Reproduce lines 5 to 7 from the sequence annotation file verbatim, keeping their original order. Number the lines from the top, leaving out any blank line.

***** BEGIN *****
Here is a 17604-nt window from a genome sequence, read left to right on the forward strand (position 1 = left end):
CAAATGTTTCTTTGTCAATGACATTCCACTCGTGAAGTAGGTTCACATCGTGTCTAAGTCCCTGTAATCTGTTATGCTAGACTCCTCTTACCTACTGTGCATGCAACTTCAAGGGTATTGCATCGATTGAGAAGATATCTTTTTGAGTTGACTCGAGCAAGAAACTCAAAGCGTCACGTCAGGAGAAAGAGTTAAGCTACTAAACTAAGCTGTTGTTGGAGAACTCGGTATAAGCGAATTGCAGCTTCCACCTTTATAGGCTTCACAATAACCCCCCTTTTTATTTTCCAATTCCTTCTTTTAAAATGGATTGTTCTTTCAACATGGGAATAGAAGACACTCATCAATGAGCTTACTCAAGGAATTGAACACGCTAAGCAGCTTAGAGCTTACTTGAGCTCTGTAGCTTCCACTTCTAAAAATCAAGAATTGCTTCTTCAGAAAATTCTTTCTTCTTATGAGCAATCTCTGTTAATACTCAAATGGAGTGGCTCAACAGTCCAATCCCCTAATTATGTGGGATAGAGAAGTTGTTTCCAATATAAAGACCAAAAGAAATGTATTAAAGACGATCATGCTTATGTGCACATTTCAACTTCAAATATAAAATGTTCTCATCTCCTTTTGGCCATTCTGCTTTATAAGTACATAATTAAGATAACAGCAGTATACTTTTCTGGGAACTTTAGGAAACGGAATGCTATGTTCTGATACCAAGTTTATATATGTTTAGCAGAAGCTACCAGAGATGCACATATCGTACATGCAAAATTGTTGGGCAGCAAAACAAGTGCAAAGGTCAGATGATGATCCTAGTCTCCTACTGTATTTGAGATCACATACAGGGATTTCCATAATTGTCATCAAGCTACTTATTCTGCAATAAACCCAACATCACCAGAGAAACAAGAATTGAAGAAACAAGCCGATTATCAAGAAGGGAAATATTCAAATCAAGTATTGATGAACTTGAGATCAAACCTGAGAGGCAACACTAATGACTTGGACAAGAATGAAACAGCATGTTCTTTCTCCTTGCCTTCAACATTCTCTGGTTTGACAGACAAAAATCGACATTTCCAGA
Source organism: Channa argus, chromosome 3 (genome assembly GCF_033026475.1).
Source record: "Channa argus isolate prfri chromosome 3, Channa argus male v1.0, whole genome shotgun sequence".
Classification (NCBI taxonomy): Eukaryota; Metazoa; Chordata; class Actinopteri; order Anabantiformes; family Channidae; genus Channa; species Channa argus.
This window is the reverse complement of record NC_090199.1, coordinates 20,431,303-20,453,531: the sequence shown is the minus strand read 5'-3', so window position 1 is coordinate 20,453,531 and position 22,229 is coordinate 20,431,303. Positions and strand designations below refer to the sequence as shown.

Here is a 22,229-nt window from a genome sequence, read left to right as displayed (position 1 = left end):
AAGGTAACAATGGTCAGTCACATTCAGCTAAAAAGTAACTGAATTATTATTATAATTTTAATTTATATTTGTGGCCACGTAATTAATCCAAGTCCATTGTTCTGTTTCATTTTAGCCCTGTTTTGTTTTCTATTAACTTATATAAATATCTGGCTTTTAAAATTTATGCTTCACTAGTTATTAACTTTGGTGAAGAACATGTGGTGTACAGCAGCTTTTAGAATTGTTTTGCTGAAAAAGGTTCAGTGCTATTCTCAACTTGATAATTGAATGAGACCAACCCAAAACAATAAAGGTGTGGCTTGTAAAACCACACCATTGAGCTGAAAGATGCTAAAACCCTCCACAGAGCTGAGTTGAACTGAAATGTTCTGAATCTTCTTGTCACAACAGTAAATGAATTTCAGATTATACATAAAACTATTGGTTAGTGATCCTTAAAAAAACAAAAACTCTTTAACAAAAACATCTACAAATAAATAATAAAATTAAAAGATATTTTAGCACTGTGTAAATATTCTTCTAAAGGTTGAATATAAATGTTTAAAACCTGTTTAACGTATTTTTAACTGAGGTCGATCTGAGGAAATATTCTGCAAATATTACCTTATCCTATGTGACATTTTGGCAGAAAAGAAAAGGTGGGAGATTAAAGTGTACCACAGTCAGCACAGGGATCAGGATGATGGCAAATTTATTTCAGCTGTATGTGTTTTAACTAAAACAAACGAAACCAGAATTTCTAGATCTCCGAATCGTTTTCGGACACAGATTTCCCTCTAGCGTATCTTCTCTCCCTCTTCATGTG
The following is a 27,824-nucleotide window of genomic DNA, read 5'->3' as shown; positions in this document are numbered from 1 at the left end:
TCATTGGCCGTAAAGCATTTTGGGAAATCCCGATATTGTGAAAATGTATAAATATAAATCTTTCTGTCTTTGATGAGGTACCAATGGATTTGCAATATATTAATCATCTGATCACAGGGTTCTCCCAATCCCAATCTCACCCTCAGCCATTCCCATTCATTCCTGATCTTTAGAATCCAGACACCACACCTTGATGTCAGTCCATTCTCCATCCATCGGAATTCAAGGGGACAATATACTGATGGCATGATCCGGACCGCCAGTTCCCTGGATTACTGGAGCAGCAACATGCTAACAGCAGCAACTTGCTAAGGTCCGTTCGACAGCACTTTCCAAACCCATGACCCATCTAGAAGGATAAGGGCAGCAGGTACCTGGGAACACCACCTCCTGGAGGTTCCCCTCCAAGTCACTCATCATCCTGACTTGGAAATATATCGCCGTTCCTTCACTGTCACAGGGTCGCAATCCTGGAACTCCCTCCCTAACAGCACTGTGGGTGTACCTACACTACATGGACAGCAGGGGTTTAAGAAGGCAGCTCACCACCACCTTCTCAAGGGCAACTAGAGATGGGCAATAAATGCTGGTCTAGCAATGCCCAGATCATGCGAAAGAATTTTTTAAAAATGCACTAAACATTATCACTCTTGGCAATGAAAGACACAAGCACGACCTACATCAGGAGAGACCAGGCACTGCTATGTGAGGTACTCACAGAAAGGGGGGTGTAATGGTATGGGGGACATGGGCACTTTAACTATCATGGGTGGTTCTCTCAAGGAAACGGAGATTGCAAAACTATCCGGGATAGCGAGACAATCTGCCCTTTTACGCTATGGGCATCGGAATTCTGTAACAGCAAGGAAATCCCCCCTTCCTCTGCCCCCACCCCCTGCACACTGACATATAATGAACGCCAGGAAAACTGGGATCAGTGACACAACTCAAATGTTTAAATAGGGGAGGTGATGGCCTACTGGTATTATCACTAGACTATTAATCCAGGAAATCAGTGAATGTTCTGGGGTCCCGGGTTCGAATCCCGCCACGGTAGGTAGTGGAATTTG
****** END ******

Classification (NCBI taxonomy): Eukaryota; Metazoa; Chordata; class Actinopteri; order Anabantiformes; family Channidae; genus Channa; species Channa argus.
This window is the reverse complement of record NC_090199.1, coordinates 20,431,303-20,453,531: the sequence shown is the minus strand read 5'-3', so window position 1 is coordinate 20,453,531 and position 22,229 is coordinate 20,431,303. Positions and strand designations below refer to the sequence as shown.

Here is a 22,229-nt window from a genome sequence, read left to right as displayed (position 1 = left end):